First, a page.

Local newspapers, job centres, on-line job sites and recruitment agencies are the other options for getting your vacancy seen by prospective candidates. See step 8 for more information on using recruitment agencies.
Ensure that your interviewing skills are up to scratch
Strong interview skills are imperative. Depending on your background, you may or may not be experienced in interviewing people but it is one of those tasks where experience doesn’t always mean competence. Interviewing is about really focusing on getting to know your candidate in order to verify the thoughts that you’ve had about each individual thus far in the process. To achieve this, good listening and interpersonal skills are as important as asking the right questions. It is vital that you engage the candidate early in the interview to prevent nerves from getting the better of them. Perhaps pick up on points from their CV about hobbies and interests first as people are much more at ease talking about themselves in this context than they are talking about their ability to do a job in an interview setting! Nerves can cause even exceptional candidates to be misjudged resulting in a lost opportunities all round.
There are plenty of courses and books available to help you to learn/improve your interviewing skills but if you are not totally confident with your own skills in this area, consider involving another member of your team whose opinions you value and who you feel may be a good judge of character. This can be a good idea even if you are confident in your own ability because another member of the team may be able to offer a different perspective. Encourage your fellow interviewer to ask questions and then consult with them afterwards, ensuring that you really listen to their thoughts. Ultimately, as the business owner, who you employ is your decision but try to set aside your own thoughts whilst you listen to those of your colleague, remembering the reasons for bringing them into the process in the first place.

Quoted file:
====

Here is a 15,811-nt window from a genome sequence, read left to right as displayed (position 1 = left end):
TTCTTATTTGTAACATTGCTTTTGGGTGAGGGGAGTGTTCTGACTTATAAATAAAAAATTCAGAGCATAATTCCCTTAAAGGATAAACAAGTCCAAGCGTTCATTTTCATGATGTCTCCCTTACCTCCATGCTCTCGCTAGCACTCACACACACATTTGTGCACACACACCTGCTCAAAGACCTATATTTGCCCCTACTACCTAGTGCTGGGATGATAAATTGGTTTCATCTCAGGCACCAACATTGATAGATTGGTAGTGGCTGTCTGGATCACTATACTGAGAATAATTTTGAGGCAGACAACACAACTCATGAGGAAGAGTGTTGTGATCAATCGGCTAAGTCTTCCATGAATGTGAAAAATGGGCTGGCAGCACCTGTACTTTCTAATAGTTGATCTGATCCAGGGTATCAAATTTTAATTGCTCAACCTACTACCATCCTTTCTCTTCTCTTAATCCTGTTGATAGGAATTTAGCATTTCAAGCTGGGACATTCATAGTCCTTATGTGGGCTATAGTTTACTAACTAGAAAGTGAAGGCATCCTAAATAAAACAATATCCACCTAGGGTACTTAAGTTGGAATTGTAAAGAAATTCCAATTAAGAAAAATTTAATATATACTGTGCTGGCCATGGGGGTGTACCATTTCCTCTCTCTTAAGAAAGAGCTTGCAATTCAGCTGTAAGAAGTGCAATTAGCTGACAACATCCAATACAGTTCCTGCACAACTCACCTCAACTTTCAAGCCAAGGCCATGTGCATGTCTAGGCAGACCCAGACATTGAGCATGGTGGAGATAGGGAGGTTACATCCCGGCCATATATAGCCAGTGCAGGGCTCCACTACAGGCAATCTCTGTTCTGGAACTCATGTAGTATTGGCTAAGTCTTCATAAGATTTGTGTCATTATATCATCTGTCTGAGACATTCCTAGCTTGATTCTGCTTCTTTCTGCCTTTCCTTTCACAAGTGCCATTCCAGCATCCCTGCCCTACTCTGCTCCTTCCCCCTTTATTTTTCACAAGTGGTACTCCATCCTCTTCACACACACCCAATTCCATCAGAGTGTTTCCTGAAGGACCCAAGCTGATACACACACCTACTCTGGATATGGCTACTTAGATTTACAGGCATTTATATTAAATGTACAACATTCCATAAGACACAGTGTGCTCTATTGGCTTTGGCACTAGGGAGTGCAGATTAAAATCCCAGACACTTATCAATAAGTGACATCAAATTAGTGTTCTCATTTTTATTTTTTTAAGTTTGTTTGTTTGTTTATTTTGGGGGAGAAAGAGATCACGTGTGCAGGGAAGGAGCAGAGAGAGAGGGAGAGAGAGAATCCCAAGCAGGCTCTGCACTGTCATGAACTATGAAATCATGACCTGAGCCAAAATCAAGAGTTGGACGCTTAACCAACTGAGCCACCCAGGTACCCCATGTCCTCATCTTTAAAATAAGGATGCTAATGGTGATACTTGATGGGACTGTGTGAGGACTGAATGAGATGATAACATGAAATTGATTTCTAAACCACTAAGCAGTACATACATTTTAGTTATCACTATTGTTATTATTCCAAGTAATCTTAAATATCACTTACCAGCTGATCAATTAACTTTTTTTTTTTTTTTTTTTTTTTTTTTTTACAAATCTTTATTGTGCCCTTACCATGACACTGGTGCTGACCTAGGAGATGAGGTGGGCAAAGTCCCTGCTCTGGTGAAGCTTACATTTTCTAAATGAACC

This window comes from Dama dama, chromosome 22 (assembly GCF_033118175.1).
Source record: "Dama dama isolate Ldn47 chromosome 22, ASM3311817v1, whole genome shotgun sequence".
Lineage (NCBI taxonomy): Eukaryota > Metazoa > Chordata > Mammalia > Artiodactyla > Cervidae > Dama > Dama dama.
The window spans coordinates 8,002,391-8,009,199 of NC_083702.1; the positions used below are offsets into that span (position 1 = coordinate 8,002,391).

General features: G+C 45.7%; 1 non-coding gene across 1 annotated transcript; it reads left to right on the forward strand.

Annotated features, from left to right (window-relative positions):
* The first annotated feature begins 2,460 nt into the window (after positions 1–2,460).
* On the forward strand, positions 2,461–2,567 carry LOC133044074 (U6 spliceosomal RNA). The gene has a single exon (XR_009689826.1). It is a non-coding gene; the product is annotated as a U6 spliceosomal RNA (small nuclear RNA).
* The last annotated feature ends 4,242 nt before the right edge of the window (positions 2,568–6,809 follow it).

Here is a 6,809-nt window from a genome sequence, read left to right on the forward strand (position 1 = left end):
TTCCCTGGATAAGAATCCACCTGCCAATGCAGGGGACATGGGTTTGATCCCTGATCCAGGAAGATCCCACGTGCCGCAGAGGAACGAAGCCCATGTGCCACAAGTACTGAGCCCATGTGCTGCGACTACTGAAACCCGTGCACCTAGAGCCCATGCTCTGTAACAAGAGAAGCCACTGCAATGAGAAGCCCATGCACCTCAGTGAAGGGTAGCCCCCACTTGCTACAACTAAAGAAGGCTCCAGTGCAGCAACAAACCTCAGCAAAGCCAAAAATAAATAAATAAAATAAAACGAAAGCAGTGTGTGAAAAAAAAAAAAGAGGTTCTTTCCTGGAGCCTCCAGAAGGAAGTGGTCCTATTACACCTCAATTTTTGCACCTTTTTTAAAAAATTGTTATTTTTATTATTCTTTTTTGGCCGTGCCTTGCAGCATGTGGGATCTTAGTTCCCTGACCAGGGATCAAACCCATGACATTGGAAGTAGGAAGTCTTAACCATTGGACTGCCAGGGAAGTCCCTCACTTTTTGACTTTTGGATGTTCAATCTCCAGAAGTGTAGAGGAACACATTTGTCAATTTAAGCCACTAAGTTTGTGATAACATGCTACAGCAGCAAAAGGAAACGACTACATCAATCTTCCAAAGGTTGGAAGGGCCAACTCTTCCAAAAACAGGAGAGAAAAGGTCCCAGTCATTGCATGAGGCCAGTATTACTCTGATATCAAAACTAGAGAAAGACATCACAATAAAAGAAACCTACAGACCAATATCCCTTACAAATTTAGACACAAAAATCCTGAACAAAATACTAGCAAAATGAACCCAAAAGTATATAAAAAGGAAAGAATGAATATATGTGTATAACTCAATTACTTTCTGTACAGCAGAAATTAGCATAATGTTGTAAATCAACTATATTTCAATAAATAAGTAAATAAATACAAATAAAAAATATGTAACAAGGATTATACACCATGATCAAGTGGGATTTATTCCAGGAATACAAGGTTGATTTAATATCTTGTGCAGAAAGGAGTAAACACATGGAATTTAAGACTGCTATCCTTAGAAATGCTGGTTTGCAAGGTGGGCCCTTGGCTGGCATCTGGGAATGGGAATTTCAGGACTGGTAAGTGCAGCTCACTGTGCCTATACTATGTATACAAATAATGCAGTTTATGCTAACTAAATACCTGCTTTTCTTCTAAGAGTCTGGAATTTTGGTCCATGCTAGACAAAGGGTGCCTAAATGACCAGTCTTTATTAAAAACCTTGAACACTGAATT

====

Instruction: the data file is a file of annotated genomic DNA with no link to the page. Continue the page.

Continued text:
Meet your shortlist of candidates more than once before making an offer of employment
It may take several meetings before you can be sure that someone is right for your company. People tend to let their guard down a bit more with each meeting, allowing you a greater insight into their personality and ultimately their ability to “fit” within your business.
Consider setting candidates some sort of test
A creative writing test with a specific brief and timeframe can be very effective. All candidates will be able to write but the quality of what is written under time pressure and in response to a specific brief will vary dramatically.
Asking your shortlisted candidates to do a presentation, again with a specific brief and timeframes is another possibility but with presentations, bear in mind the nature of the job that you are recruiting for. If the job is desk based with no call for presentation skills or meeting face to face with clients then the best person for the job may be missed by recruiting the candidate who delivers the best presentation.
Either way, creative writing or presentation, this exercise will help to identify candidates who are adaptable and able to work under pressure; key attributes for employees of most expanding small businesses.
Consider using a recruitment company